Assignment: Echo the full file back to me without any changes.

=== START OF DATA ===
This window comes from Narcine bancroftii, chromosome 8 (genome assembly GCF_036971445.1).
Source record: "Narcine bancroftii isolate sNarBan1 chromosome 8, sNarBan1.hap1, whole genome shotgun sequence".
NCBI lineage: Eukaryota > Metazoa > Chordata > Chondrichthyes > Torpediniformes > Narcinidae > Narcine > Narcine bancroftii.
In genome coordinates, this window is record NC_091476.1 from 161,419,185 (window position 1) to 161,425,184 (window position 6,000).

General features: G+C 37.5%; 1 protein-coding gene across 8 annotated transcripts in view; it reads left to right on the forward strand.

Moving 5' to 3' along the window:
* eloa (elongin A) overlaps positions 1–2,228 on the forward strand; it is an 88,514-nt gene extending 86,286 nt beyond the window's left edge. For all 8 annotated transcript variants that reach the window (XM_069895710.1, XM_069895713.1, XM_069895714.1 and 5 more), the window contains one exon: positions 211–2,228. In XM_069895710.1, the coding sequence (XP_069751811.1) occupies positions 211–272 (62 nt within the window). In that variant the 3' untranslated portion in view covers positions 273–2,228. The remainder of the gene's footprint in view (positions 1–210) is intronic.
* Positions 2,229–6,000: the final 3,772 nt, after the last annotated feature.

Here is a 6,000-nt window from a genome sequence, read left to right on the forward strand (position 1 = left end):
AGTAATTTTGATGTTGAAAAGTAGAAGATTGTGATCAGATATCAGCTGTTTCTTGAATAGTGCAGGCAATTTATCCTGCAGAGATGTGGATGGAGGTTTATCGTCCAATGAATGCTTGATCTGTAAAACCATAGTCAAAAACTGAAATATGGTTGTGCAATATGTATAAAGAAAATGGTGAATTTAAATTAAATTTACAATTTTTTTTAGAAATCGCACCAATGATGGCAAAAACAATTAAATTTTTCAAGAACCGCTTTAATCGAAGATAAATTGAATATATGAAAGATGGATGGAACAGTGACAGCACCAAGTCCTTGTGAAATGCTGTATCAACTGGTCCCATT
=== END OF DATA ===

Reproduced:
This window comes from Narcine bancroftii, chromosome 8 (genome assembly GCF_036971445.1).
Source record: "Narcine bancroftii isolate sNarBan1 chromosome 8, sNarBan1.hap1, whole genome shotgun sequence".
NCBI lineage: Eukaryota > Metazoa > Chordata > Chondrichthyes > Torpediniformes > Narcinidae > Narcine > Narcine bancroftii.
In genome coordinates, this window is record NC_091476.1 from 161,419,185 (window position 1) to 161,425,184 (window position 6,000).

General features: G+C 37.5%; 1 protein-coding gene across 8 annotated transcripts in view; it reads left to right on the forward strand.

Moving 5' to 3' along the window:
* eloa (elongin A) overlaps positions 1–2,228 on the forward strand; it is an 88,514-nt gene extending 86,286 nt beyond the window's left edge. For all 8 annotated transcript variants that reach the window (XM_069895710.1, XM_069895713.1, XM_069895714.1 and 5 more), the window contains one exon: positions 211–2,228. In XM_069895710.1, the coding sequence (XP_069751811.1) occupies positions 211–272 (62 nt within the window). In that variant the 3' untranslated portion in view covers positions 273–2,228. The remainder of the gene's footprint in view (positions 1–210) is intronic.
* Positions 2,229–6,000: the final 3,772 nt, after the last annotated feature.

Here is a 6,000-nt window from a genome sequence, read left to right on the forward strand (position 1 = left end):
AGTAATTTTGATGTTGAAAAGTAGAAGATTGTGATCAGATATCAGCTGTTTCTTGAATAGTGCAGGCAATTTATCCTGCAGAGATGTGGATGGAGGTTTATCGTCCAATGAATGCTTGATCTGTAAAACCATAGTCAAAAACTGAAATATGGTTGTGCAATATGTATAAAGAAAATGGTGAATTTAAATTAAATTTACAATTTTTTTTAGAAATCGCACCAATGATGGCAAAAACAATTAAATTTTTCAAGAACCGCTTTAATCGAAGATAAATTGAATATATGAAAGATGGATGGAACAGTGACAGCACCAAGTCCTTGTGAAATGCTGTATCAACTGGTCCCATT